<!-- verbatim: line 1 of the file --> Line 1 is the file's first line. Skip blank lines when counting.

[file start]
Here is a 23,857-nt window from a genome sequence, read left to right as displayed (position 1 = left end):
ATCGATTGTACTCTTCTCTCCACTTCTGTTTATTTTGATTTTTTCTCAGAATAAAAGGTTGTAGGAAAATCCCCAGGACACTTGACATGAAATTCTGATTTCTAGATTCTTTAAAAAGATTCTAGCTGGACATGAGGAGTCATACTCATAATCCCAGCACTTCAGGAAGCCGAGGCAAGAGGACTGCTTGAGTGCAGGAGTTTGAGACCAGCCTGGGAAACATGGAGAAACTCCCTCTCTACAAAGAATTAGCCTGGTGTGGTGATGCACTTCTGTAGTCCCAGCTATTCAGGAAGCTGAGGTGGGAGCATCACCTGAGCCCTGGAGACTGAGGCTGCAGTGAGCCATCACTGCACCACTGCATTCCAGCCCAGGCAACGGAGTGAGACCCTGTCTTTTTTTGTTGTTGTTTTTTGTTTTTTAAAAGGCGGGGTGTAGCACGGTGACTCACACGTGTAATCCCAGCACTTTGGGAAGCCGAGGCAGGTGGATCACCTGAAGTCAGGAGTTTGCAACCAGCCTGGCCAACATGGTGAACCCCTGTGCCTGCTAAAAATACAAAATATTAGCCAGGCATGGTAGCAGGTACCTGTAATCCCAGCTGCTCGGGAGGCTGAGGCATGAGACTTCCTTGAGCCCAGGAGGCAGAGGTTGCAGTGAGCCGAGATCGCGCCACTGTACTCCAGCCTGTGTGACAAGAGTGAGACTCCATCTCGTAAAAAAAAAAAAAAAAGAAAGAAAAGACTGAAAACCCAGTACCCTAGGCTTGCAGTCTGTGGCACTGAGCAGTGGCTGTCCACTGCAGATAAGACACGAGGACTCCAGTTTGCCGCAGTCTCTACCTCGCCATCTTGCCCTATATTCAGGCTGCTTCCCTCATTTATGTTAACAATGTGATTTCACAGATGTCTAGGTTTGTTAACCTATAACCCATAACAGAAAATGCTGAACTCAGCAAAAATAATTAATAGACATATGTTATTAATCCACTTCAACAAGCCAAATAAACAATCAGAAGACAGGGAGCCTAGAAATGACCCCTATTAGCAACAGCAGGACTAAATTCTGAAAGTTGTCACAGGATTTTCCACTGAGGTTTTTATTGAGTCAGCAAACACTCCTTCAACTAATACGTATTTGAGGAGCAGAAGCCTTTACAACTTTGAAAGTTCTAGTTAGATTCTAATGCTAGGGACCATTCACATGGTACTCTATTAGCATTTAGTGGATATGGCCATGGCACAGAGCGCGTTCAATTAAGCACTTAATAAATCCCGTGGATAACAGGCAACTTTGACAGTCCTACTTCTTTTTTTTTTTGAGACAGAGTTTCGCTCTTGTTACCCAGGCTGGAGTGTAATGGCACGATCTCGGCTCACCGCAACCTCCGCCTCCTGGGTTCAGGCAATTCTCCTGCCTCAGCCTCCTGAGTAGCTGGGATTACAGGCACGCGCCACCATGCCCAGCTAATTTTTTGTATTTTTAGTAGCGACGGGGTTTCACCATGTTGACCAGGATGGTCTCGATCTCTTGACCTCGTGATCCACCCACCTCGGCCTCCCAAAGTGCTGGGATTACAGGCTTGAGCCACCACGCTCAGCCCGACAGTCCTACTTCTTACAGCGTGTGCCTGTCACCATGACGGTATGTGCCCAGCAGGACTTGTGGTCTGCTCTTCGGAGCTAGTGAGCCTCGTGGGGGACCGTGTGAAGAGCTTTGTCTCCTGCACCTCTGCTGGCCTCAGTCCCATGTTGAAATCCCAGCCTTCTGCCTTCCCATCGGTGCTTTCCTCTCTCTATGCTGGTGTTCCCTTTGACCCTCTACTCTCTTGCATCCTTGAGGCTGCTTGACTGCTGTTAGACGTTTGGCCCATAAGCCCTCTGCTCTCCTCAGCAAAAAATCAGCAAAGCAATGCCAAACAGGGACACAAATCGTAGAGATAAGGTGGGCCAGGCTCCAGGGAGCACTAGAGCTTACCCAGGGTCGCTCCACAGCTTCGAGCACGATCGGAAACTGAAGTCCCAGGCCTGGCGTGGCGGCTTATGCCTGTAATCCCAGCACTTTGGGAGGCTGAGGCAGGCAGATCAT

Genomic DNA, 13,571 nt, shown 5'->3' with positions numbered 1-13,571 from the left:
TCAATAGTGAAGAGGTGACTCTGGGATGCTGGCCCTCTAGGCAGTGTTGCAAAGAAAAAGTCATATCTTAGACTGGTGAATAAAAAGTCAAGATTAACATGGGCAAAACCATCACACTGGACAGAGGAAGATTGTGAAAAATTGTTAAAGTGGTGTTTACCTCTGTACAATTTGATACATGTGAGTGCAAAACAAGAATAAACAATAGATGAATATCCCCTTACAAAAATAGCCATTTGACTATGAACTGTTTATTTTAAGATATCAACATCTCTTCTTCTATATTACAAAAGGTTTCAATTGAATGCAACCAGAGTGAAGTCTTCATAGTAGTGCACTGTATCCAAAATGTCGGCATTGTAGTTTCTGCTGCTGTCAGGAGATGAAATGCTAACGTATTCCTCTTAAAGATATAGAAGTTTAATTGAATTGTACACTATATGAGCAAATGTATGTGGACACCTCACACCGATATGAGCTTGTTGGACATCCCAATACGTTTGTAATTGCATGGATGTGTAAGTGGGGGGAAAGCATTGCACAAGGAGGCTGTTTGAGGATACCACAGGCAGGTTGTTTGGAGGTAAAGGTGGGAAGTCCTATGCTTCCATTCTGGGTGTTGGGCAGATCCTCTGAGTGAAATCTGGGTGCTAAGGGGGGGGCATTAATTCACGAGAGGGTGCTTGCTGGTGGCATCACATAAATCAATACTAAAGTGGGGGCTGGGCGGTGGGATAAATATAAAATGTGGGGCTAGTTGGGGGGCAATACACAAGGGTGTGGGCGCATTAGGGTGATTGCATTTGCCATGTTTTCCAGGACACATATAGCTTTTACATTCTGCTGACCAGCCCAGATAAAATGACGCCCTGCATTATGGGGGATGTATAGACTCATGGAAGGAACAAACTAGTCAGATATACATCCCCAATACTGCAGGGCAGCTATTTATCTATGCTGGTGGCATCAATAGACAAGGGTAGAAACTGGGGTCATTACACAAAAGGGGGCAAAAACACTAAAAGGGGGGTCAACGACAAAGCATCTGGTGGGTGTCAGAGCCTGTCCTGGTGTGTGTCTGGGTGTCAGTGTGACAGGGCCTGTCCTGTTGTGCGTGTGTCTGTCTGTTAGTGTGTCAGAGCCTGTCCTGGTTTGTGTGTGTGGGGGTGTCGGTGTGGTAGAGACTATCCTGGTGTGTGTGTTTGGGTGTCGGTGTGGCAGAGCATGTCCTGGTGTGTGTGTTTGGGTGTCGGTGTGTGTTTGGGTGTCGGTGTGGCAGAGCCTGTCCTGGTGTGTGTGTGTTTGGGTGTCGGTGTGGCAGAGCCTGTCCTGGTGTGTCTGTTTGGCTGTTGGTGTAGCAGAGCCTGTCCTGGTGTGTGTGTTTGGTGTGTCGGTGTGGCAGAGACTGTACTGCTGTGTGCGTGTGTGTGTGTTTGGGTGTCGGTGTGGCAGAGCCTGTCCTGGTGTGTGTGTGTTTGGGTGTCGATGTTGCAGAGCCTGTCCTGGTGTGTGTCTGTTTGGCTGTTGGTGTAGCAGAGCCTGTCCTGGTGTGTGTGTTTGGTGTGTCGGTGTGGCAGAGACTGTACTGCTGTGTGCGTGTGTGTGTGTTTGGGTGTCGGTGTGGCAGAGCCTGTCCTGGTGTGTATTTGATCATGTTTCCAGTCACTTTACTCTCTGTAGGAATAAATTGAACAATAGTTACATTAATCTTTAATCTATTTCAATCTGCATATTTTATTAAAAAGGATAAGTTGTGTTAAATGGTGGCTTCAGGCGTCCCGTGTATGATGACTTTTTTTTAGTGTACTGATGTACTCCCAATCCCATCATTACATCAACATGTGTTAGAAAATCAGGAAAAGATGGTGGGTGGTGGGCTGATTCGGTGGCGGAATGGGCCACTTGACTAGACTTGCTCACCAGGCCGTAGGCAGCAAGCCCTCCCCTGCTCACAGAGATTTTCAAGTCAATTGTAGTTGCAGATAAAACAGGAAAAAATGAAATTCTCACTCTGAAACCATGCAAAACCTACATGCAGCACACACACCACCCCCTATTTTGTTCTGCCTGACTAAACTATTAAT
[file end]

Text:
Here is a 23,857-nt window from a genome sequence, read left to right as displayed (position 1 = left end):